History of Editorial Games, Part One

A good overview of a genre I’ve been following from the beginning. I sometimes wonder why references to political cartoons aren’t more common in discussions of games about current events. At any rate, the article begins by mentioning the importance of Flash, the 9/11 attacks, and Gonzalo Frasca’s thought-provoking response, September 12th.

Water Cooler Games, a website maintained by Frasca and Bogost, tracked the development of what they labelled “newsgames” (which we can now separate into the sub-genres of newsgames, “editorial games,” “political games,” and “documentary games” with the benefit of hindsight) from 2003 until today. The year 2004 saw the creation of Madrid–Frasca’s follow-up to September 12th that we’ve covered elsewhere–an editorial game that simply asks one to remember a tragic event, an early entry into the documentary genre called John Kerry’s Silver Star Mission by Kuma/War, and the controversial doc game JFK Reloaded, wherein one tries to mimic the exact shots fired on President Kennedy (supposedly) by Lee Harvey Oswald. Ed Halter notes the popularization of Osama bin Laden whack-a-mole games in the mid-2000s, but no other prominent editorial games appear to have popped up until early 2006.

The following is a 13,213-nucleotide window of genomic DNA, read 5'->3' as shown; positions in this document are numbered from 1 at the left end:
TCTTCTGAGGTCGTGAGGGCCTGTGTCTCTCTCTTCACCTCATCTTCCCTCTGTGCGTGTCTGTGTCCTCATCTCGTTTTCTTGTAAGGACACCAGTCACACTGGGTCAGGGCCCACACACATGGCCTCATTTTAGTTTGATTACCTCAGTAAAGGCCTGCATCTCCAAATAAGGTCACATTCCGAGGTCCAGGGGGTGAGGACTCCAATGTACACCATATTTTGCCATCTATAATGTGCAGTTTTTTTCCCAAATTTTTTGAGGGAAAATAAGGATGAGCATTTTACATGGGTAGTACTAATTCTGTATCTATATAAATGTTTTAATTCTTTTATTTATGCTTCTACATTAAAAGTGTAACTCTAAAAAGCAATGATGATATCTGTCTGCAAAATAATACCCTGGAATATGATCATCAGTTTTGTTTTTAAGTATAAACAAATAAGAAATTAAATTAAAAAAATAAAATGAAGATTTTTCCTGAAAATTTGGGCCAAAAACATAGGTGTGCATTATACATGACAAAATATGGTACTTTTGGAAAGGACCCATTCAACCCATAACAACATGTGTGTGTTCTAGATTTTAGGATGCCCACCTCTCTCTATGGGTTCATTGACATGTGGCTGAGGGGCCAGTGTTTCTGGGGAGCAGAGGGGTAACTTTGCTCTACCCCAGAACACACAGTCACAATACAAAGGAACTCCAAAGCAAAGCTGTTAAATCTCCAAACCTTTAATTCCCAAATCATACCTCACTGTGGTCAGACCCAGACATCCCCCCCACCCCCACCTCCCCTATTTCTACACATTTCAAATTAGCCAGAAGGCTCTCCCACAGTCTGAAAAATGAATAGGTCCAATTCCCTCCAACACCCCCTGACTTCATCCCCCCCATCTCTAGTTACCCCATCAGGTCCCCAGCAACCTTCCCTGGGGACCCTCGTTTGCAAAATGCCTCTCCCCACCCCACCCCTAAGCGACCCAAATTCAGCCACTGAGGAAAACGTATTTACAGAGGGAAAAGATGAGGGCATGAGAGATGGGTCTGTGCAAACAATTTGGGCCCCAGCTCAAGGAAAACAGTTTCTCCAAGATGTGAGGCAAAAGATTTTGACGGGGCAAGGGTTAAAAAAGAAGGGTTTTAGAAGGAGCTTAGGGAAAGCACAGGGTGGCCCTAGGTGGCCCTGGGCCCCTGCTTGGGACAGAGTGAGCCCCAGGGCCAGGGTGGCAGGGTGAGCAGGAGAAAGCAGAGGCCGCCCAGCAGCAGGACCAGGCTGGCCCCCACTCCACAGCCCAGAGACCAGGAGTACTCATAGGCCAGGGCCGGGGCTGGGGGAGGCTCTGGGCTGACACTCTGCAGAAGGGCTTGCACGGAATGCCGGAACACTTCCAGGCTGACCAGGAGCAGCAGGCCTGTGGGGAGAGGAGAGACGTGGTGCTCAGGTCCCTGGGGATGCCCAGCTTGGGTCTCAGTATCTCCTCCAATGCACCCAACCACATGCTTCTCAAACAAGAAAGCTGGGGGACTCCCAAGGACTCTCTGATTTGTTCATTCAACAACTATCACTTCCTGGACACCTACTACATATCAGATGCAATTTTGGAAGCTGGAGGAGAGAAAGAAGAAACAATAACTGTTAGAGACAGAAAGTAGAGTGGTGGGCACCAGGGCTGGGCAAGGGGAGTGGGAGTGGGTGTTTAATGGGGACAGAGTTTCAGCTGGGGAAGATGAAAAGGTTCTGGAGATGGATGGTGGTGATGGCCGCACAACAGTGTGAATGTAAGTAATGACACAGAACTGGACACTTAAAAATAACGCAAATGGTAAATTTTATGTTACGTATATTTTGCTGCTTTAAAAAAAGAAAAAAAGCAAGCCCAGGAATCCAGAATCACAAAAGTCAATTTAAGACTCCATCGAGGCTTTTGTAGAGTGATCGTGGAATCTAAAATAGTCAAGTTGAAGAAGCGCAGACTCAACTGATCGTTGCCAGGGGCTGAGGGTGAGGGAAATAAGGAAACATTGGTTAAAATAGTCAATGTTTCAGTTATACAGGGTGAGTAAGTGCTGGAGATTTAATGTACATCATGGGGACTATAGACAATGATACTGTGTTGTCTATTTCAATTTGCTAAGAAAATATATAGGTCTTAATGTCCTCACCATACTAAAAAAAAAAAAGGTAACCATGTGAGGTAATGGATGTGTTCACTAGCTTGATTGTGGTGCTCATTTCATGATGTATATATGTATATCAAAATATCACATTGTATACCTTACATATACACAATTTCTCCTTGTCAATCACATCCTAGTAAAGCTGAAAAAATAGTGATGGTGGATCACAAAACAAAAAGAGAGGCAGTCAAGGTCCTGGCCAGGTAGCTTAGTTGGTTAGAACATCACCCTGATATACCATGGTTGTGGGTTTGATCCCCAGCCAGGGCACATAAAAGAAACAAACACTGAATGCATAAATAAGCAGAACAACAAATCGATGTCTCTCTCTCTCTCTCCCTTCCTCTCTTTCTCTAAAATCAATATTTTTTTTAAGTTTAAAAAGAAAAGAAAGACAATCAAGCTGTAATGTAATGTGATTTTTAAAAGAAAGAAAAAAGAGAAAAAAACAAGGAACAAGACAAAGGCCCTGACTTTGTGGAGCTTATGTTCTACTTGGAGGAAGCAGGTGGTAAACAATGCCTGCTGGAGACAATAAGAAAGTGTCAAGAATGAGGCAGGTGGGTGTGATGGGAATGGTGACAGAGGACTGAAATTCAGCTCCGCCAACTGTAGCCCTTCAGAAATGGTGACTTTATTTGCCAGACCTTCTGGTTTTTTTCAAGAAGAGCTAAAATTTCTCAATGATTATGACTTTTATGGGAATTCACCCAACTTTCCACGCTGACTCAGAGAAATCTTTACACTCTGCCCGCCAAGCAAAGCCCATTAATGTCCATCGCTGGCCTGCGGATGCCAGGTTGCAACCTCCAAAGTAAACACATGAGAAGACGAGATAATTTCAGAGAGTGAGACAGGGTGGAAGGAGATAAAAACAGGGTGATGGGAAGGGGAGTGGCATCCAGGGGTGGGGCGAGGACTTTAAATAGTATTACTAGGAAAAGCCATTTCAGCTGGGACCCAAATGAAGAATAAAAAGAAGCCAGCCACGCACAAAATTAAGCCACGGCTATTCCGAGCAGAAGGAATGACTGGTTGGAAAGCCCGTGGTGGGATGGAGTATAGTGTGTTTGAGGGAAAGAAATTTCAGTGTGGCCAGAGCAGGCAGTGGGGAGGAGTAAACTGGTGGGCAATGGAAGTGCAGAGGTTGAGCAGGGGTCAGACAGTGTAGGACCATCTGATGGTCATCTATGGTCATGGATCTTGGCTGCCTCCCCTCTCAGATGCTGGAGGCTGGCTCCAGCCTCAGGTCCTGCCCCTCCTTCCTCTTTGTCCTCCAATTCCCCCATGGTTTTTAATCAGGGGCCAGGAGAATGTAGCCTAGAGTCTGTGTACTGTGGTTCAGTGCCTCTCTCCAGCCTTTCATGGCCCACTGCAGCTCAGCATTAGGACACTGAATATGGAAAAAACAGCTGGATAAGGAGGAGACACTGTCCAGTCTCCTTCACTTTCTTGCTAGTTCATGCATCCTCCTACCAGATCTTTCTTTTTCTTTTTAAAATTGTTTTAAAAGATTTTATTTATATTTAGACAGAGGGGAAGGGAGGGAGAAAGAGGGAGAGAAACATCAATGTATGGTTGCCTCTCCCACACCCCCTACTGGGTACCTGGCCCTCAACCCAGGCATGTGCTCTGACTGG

Here begins a series of chronologically-ordered micro reviews, for which I will provide meta-commentary throughout and at the end of the article. For the most part, I will be embellishing on the notes made by Frasca and Bogost as they documented the editorial games made through the bulk of 2006. — Simon Fefrari, News Games

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